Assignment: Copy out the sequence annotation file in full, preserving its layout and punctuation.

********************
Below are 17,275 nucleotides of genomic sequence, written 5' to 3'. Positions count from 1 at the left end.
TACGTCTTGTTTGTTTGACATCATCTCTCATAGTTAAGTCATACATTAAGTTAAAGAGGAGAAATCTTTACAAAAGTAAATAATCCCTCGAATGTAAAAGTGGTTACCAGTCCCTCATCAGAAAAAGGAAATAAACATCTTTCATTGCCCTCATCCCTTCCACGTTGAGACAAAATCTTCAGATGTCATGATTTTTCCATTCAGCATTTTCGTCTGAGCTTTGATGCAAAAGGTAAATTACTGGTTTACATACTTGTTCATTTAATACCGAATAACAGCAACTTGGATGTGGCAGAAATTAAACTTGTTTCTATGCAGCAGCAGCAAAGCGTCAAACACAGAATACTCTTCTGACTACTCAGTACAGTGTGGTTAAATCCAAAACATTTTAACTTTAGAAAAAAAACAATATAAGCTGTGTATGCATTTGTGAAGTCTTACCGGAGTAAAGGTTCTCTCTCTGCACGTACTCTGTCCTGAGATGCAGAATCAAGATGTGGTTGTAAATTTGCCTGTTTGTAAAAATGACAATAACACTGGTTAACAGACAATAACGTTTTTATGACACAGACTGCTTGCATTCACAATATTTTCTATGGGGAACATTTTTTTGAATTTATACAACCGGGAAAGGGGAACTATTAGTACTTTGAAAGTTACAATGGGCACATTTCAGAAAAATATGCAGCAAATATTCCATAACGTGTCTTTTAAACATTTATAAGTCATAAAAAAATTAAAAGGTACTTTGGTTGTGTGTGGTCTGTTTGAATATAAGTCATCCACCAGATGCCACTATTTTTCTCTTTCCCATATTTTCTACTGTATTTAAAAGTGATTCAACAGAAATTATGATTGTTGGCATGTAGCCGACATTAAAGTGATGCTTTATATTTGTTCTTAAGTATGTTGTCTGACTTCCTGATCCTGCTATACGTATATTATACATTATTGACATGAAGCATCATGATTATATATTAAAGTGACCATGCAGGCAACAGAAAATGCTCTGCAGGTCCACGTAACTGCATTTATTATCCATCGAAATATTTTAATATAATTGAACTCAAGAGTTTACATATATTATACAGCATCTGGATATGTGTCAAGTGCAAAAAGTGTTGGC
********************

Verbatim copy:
Below are 17,275 nucleotides of genomic sequence, written 5' to 3'. Positions count from 1 at the left end.
TACGTCTTGTTTGTTTGACATCATCTCTCATAGTTAAGTCATACATTAAGTTAAAGAGGAGAAATCTTTACAAAAGTAAATAATCCCTCGAATGTAAAAGTGGTTACCAGTCCCTCATCAGAAAAAGGAAATAAACATCTTTCATTGCCCTCATCCCTTCCACGTTGAGACAAAATCTTCAGATGTCATGATTTTTCCATTCAGCATTTTCGTCTGAGCTTTGATGCAAAAGGTAAATTACTGGTTTACATACTTGTTCATTTAATACCGAATAACAGCAACTTGGATGTGGCAGAAATTAAACTTGTTTCTATGCAGCAGCAGCAAAGCGTCAAACACAGAATACTCTTCTGACTACTCAGTACAGTGTGGTTAAATCCAAAACATTTTAACTTTAGAAAAAAAACAATATAAGCTGTGTATGCATTTGTGAAGTCTTACCGGAGTAAAGGTTCTCTCTCTGCACGTACTCTGTCCTGAGATGCAGAATCAAGATGTGGTTGTAAATTTGCCTGTTTGTAAAAATGACAATAACACTGGTTAACAGACAATAACGTTTTTATGACACAGACTGCTTGCATTCACAATATTTTCTATGGGGAACATTTTTTTGAATTTATACAACCGGGAAAGGGGAACTATTAGTACTTTGAAAGTTACAATGGGCACATTTCAGAAAAATATGCAGCAAATATTCCATAACGTGTCTTTTAAACATTTATAAGTCATAAAAAAATTAAAAGGTACTTTGGTTGTGTGTGGTCTGTTTGAATATAAGTCATCCACCAGATGCCACTATTTTTCTCTTTCCCATATTTTCTACTGTATTTAAAAGTGATTCAACAGAAATTATGATTGTTGGCATGTAGCCGACATTAAAGTGATGCTTTATATTTGTTCTTAAGTATGTTGTCTGACTTCCTGATCCTGCTATACGTATATTATACATTATTGACATGAAGCATCATGATTATATATTAAAGTGACCATGCAGGCAACAGAAAATGCTCTGCAGGTCCACGTAACTGCATTTATTATCCATCGAAATATTTTAATATAATTGAACTCAAGAGTTTACATATATTATACAGCATCTGGATATGTGTCAAGTGCAAAAAGTGTTGGC